Paul Berman takes the thesis of his outstanding new book, The Flight of the Intellectuals, to the pages of the Wall Street Journal and dubs the age we live in that of the Zipped Lip.

"You are not," he writes, "supposed to observe that Islamism is a modern, instead of an ancient, political tendency, which arose in a spirit of fraternal harmony with the fascists of Europe in the 1930s and '40s. You are not supposed to point out that Nazi inspirations have visibly taken root among present-day Islamists, notably in regard to the demonic nature of Jewish conspiracies and the virtues of genocide."

As he said to me on the phone when I interviewed him in May, the mere mention of Nazi Germany's foreign policy in the Arab world and its lingering effects in our day "gets people red in the face."

Lest you think there aren't any lingering traces of Nazism in the Arab world, along comes Wiam Wahhab, a former member of Lebanon's parliament, and confirms that there are. "I like the Germans," he says in an interview on Al-Jadid/New TV, "because they hate the Jews and they burned them." Then he laughs like it's the funniest thing he's heard in a week.

Now, this man isn't mainstream. He belongs (of course) to the Hezbollah-led "March 8" coalition, which is apparently incapable of winning an election or getting its way except by using or threatening violence. And he claims that the United Nations Special Tribunal for Lebanon — which was set up in 2005 to investigate the assassination of former prime minister Rafik Hariri — is an Israeli-American plot to destroy the country. He's firmly in the minority camp.

Still, can you imagine any American politician from either the House or the Senate, from either the Republican or Democratic party, saying something like that and yukking it up on TV? It would be the instantaneous mother of all career-enders. Wahhab's career, though, won't suffer one bit as a result of his saying this.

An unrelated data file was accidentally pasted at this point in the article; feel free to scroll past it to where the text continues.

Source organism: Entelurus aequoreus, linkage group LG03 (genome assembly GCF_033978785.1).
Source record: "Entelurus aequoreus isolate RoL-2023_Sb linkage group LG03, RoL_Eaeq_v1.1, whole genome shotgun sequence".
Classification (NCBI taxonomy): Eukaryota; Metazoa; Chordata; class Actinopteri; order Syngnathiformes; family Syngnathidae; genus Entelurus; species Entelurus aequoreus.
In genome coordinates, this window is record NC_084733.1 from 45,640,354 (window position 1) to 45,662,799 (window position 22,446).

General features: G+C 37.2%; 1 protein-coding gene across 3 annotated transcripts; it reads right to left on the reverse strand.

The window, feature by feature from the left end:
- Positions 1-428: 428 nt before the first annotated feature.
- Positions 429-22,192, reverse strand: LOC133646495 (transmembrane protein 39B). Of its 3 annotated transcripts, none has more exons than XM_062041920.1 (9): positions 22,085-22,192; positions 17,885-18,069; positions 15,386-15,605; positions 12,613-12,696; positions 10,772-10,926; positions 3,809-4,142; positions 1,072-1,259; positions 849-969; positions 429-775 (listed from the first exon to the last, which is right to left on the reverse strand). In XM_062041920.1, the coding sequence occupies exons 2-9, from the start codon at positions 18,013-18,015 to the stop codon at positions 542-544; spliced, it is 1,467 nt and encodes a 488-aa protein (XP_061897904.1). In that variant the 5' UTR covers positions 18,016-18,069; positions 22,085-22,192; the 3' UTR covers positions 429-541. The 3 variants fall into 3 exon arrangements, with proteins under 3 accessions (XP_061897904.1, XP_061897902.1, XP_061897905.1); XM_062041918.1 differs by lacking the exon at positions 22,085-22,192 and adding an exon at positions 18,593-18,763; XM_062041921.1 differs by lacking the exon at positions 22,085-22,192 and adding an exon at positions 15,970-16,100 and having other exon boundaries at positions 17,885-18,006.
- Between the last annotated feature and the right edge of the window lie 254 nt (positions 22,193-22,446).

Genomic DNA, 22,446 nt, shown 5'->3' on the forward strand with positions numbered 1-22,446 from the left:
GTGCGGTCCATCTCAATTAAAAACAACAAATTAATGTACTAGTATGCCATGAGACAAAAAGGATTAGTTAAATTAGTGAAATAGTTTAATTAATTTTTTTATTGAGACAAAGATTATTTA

Read the rest in Commentary Magazine.

Posted by Michael J. Totten at 11:01 AM | Permalink | 86 Comments »

July 9, 2010

“Hussein” Has Nothing to Do With It

President Barack Obama agreed to be interviewed by Israel's Channel 2, and at one point he came across like a peevish and blinkered man who hasn't a clue how others see him or how the Middle East works.

During the interview Wednesday, when confronted with the anxiety that some Israelis feel toward him, Obama said that "some of it may just be the fact that my middle name is Hussein, and that creates suspicion."

If he was trying to reduce anxiety among Israelis by making that comment, I can assure him he failed.

I was in Jerusalem the day he was inaugurated. Everyone knew his middle name then, and the Israelis I met on that trip swooned over him as much as my bohemian neighbors in Portland did. Whether for good reasons or bad, his plummeting poll numbers are based entirely on what has occurred between then and now.

Posted by Michael J. Totten at 12:58 PM | Permalink | 112 Comments »

July 7, 2010

Web Site Move

I recently announced that this Web site will be moving to Pajamas Media. We still have a few technical database issues to iron out before going live, and once that happens you should be automatically re-directed from here to there.

Posted by Michael J. Totten at 10:28 PM | Permalink | 35 Comments »

What Arabs Think of The Persian Bomb

Jeffrey Goldberg at The Atlantic recently interviewed the ambassador from the United Arab Emirates about the threat to Arabs from Iran's nuclear weapons program.

A number of readers emailed Goldberg in surprise, but what the ambassador said isn't new. It's the stock response from several Sunni Arab governments, though delivered a little more desperately and without any subtlety this time. I've been writing about this phenomenon now for five years. I don't have much to add at this point except that I dearly hope the Obama Administration doesn't also find this surprising.

Here's what the ambassador said when Goldberg asked him if the United States should use military force to stop the Iranian bomb:

Absolutely, absolutely. I think we are at risk of an Iranian nuclear program far more than you are at risk. At 7,000 miles away, and with two oceans bordering you, an Iranian nuclear threat does not threaten the continental United States. It may threaten your assets in the region, it will threaten the peace process, it will threaten balance of power, it will threaten everything else, but it will not threaten you.

I am suggesting that I think out of every country in the region, the U.A.E. is most vulnerable to Iran. Our military, who has existed for the past 40 years, wake up, dream, breathe, eat, sleep the Iranian threat. It's the only conventional military threat our military plans for, trains for, equips for, that's it, there's no other threat, there's no country in the region that is a threat to the U.A.E., it's only Iran. So yes, it's very much in our interest that Iran does not gain nuclear technology.

Posted by Michael J. Totten at 11:09 AM | Permalink | 78 Comments »
« Older Entries |

Winner, The 2008 Weblog Awards, Best Middle East or Africa Blog

Winner, The 2007 Weblog Awards, Best Middle East or Africa Blog

Read my blog on Kindle

Sponsored Links

Buy a used boat

Shanghai Hotels

Yachts for sale

Recommended Reading